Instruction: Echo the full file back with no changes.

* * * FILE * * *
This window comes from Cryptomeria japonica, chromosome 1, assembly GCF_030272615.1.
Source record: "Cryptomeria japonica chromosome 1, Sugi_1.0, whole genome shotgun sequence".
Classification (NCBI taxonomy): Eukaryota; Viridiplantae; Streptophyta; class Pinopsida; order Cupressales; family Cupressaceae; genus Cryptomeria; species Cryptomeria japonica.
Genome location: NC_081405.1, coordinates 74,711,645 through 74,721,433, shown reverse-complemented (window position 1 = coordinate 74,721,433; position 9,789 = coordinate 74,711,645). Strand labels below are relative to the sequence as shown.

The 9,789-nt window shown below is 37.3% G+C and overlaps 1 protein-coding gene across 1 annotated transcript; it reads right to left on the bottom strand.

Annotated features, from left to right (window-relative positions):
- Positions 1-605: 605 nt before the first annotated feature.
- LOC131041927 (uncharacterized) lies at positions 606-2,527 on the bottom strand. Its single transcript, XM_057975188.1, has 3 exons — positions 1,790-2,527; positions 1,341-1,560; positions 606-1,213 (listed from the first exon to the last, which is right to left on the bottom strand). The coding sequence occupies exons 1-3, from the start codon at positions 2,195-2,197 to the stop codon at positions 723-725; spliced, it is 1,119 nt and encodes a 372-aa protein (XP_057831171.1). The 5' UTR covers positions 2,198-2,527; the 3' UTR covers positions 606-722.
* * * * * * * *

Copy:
This window comes from Cryptomeria japonica, chromosome 1, assembly GCF_030272615.1.
Source record: "Cryptomeria japonica chromosome 1, Sugi_1.0, whole genome shotgun sequence".
Classification (NCBI taxonomy): Eukaryota; Viridiplantae; Streptophyta; class Pinopsida; order Cupressales; family Cupressaceae; genus Cryptomeria; species Cryptomeria japonica.
Genome location: NC_081405.1, coordinates 74,711,645 through 74,721,433, shown reverse-complemented (window position 1 = coordinate 74,721,433; position 9,789 = coordinate 74,711,645). Strand labels below are relative to the sequence as shown.

The 9,789-nt window shown below is 37.3% G+C and overlaps 1 protein-coding gene across 1 annotated transcript; it reads right to left on the bottom strand.

Annotated features, from left to right (window-relative positions):
- Positions 1-605: 605 nt before the first annotated feature.
- LOC131041927 (uncharacterized) lies at positions 606-2,527 on the bottom strand. Its single transcript, XM_057975188.1, has 3 exons — positions 1,790-2,527; positions 1,341-1,560; positions 606-1,213 (listed from the first exon to the last, which is right to left on the bottom strand). The coding sequence occupies exons 1-3, from the start codon at positions 2,195-2,197 to the stop codon at positions 723-725; spliced, it is 1,119 nt and encodes a 372-aa protein (XP_057831171.1). The 5' UTR covers positions 2,198-2,527; the 3' UTR covers positions 606-722.